In a new effort to reduce the spread of COVID-19 across Michigan, a COVID-19 Wastewater Surveillance Pilot Project was developed by the Michigan Departments of Health and Human Services (MDHHS) and Environment, Great Lakes, and Energy (EGLE), in collaboration with 29 local health departments, 19 laboratories, and at least 135 partner agencies and organizations. The project establishes a standardized network of wastewater monitoring systems across a large portion of Michigan that will test wastewater for the presence of this virus. Funds were awarded to 20 local projects for this three-month pilot program, and over 270 locations will be sampled during this time.
The goal of the project is to more rapidly detect SARS-CoV-2, the virus that causes COVID-19 disease, in specific communities by sampling and testing wastewater from sewers and wastewater treatment plants for this virus.
Why is Michigan monitoring wastewater for the SARS-CoV-2 virus?
SARS-CoV-2 is easily spread from person-to-person and can cause serious illness and death. Public health agencies have been identifying individuals infected with SARS-CoV-2 and their close contacts to slow the spread of this virus in the community. This tracking occurs after a positive case has been identified, making it a challenge to get ahead of community spread and break the transmission cycle.
Monitoring wastewater for SARS-CoV-2 can provide an early indicator for presence of disease in the community. SARS-CoV-2 virus can be detected in wastewater up to seven days before infections lead to increases in clinical cases. This virus is shed in human feces for several weeks, including before people become ill and in individuals who are infected but not showing symptoms. An increase in SARS-CoV-2 detected in wastewater can alert public health agencies of a potential surge in cases in a specific community and allow additional precautions to be put in place to prevent the spread of the virus.
Where is wastewater surveillance being conducted?
Wastewater surveillance is being conducted in 37 counties throughout Michigan, in both the upper and lower peninsulas. There are approximately 270 testing sites. Testing sites include wastewater treatment plants and congregate settings.
Why are you testing at wastewater treatment plants and congregate settings?
This project will include wastewater treatment plant surveillance and congregate facility sentinel surveillance. Wastewater treatment plant surveillance is used to evaluate trends of infection within the community contributing to the sewer system. These systems can represent several sewersheds that serve a larger interconnected population, such as dense urban areas, and provide community-level data in that region.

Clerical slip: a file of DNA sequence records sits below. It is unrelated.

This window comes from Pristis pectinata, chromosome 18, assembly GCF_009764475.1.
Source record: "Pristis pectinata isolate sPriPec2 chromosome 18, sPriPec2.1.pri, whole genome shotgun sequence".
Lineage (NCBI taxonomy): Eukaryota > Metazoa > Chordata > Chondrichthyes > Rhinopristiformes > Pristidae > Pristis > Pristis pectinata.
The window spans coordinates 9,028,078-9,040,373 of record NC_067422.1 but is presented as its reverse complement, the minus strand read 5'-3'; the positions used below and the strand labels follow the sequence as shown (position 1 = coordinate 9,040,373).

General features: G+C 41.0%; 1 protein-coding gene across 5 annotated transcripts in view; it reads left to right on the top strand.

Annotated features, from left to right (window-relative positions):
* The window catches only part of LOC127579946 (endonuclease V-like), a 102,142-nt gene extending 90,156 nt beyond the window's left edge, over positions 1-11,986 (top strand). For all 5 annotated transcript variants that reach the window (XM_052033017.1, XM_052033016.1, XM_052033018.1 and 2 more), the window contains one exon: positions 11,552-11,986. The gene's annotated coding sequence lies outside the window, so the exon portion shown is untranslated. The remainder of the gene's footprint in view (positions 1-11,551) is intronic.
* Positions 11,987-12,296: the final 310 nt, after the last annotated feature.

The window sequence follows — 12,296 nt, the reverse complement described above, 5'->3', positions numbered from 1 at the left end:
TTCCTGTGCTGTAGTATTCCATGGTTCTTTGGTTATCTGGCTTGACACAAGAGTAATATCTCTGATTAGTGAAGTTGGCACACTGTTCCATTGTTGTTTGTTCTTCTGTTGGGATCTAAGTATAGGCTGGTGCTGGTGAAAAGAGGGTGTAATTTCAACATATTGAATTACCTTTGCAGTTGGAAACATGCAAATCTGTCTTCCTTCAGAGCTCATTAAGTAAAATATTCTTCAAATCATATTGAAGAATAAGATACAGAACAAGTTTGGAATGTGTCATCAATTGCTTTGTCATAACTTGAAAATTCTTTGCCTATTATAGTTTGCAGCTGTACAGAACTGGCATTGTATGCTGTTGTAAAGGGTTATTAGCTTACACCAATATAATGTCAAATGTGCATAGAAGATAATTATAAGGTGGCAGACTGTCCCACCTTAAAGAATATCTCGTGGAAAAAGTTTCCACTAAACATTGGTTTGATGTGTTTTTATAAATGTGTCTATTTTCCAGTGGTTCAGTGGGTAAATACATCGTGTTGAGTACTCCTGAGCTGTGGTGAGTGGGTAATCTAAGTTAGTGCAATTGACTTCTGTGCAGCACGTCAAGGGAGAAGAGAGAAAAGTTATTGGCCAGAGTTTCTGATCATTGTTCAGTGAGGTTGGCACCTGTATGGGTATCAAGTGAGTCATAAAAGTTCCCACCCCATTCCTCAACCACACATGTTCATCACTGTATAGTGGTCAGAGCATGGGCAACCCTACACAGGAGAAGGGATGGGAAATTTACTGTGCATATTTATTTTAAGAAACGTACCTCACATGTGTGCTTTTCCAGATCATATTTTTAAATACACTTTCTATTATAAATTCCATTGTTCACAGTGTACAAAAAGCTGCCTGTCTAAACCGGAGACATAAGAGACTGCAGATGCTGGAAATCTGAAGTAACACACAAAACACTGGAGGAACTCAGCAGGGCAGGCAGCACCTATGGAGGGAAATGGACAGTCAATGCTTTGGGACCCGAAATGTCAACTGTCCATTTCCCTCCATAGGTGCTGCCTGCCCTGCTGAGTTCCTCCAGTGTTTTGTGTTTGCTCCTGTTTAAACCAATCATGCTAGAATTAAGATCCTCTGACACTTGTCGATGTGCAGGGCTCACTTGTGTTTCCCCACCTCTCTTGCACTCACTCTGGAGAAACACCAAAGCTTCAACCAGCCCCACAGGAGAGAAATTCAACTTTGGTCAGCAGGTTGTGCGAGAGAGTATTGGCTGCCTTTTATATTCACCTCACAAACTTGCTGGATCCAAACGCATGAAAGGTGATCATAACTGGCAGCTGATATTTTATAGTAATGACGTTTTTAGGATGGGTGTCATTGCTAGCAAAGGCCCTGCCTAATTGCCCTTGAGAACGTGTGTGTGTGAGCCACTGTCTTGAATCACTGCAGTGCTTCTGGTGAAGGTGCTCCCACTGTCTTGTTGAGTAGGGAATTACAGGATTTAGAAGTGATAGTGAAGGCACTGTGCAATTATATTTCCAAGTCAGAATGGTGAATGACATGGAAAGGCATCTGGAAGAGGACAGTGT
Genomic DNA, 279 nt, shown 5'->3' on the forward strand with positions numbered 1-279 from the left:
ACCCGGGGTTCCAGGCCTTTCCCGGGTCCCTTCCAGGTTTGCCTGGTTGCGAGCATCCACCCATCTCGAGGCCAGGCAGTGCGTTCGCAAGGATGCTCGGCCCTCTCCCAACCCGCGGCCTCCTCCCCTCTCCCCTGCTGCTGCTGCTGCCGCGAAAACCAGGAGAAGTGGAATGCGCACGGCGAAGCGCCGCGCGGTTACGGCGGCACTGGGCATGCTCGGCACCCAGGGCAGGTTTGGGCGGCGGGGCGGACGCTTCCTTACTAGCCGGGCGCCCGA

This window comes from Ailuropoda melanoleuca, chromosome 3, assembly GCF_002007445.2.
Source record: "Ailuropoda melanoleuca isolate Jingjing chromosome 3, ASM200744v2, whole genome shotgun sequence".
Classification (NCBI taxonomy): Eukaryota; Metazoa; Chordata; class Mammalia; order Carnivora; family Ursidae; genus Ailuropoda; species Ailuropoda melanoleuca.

Targeted wastewater surveillance will be completed at congregate facilities, such as prisons/jails, long-term care and/or assisted living facilities, K-12 schools with in-person instruction, universities, childcare facilities, and group homes. The purpose of this strategy is to determine if targeted wastewater/sewage testing of specific populations is feasible, economical, and of benefit to public health agencies and congregate facilities. Targeted wastewater surveillance may provide a better understanding of how SARS-CoV-2 infections are distributed within a sewershed.
Who is involved in this project?
The Michigan Departments of Environment, Great Lakes, and Energy and Health and Human Services are supporting 20 local pilot projects throughout the state. Partners include:
Where can I find the wastewater testing results?
As they become available, sampling results can be found on the Michigan Departments of Environment, Great Lakes, and Energy website [EGLE website] using the interactive map.
What do the results mean?
The results can provide information on the presence of infected individuals in the community and infection trends over time. Detecting SARS-CoV-2 in wastewater can depend on the sampling design, sensitivity of the test, and amount of virus being shed in the sampled community. If detected, it means there is at least one person in the community shedding the virus. If not detected, it could mean there is no virus in the sampled community or that the concentration of the virus in the sample is below the level that can be detected by the test.
Because COVID-19 wastewater surveillance is still a new and emerging field of study, it is important to monitor and observe the trends of SARS-CoV-2 detected in a community over time instead of looking at individual data points. A significant increase in the virus detected over time can show that cases may be increasing in a community. It is important to note that infected individuals can continue shedding the virus in feces for 20 to 30 days after they are no longer infectious, meaning decreases in the amount of virus detected in wastewater may lag behind clinical cases. Reviewing clinical case numbers, in conjunction with wastewater testing results, will allow community officials to make more informed decisions and take appropriate action.
What actions could be taken by local health departments if increases in the virus are detected?
If wastewater testing shows an increase in the level of SARS-CoV-2 at a specific site, local health departments may consider:
After an increase in the virus is detected, local health departments will continue studying the trends to monitor community transmission and to evaluate the effectiveness of any implemented prevention measures.
How can wastewater monitoring improve public health?
This project will help local public health agencies to: